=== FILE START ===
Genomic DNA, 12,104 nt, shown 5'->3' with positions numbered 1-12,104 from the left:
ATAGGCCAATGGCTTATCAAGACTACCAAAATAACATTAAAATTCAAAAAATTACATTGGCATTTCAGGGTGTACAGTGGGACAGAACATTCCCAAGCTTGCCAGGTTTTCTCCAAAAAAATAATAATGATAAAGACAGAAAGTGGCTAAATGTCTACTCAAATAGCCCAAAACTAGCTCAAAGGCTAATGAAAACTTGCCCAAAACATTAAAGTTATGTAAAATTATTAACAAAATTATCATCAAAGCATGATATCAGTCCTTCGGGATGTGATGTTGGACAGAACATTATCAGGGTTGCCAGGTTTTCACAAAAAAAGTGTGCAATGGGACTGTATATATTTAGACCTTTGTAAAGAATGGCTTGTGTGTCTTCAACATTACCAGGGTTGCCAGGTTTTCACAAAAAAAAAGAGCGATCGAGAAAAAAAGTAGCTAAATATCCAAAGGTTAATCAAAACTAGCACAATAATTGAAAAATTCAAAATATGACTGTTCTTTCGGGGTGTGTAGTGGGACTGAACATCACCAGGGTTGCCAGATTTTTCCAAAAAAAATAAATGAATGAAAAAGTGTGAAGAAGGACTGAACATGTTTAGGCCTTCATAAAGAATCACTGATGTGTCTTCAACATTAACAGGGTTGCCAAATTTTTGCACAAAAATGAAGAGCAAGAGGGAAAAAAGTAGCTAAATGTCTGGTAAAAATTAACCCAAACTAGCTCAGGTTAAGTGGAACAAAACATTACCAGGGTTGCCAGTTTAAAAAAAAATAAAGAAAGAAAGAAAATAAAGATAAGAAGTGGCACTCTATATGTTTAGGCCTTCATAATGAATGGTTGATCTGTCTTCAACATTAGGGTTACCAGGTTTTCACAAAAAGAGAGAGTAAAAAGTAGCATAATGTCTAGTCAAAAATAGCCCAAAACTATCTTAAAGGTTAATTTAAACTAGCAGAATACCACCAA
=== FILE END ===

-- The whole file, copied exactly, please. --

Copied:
Genomic DNA, 12,104 nt, shown 5'->3' with positions numbered 1-12,104 from the left:
ATAGGCCAATGGCTTATCAAGACTACCAAAATAACATTAAAATTCAAAAAATTACATTGGCATTTCAGGGTGTACAGTGGGACAGAACATTCCCAAGCTTGCCAGGTTTTCTCCAAAAAAATAATAATGATAAAGACAGAAAGTGGCTAAATGTCTACTCAAATAGCCCAAAACTAGCTCAAAGGCTAATGAAAACTTGCCCAAAACATTAAAGTTATGTAAAATTATTAACAAAATTATCATCAAAGCATGATATCAGTCCTTCGGGATGTGATGTTGGACAGAACATTATCAGGGTTGCCAGGTTTTCACAAAAAAAGTGTGCAATGGGACTGTATATATTTAGACCTTTGTAAAGAATGGCTTGTGTGTCTTCAACATTACCAGGGTTGCCAGGTTTTCACAAAAAAAAAGAGCGATCGAGAAAAAAAGTAGCTAAATATCCAAAGGTTAATCAAAACTAGCACAATAATTGAAAAATTCAAAATATGACTGTTCTTTCGGGGTGTGTAGTGGGACTGAACATCACCAGGGTTGCCAGATTTTTCCAAAAAAAATAAATGAATGAAAAAGTGTGAAGAAGGACTGAACATGTTTAGGCCTTCATAAAGAATCACTGATGTGTCTTCAACATTAACAGGGTTGCCAAATTTTTGCACAAAAATGAAGAGCAAGAGGGAAAAAAGTAGCTAAATGTCTGGTAAAAATTAACCCAAACTAGCTCAGGTTAAGTGGAACAAAACATTACCAGGGTTGCCAGTTTAAAAAAAAATAAAGAAAGAAAGAAAATAAAGATAAGAAGTGGCACTCTATATGTTTAGGCCTTCATAATGAATGGTTGATCTGTCTTCAACATTAGGGTTACCAGGTTTTCACAAAAAGAGAGAGTAAAAAGTAGCATAATGTCTAGTCAAAAATAGCCCAAAACTATCTTAAAGGTTAATTTAAACTAGCAGAATACCACCAA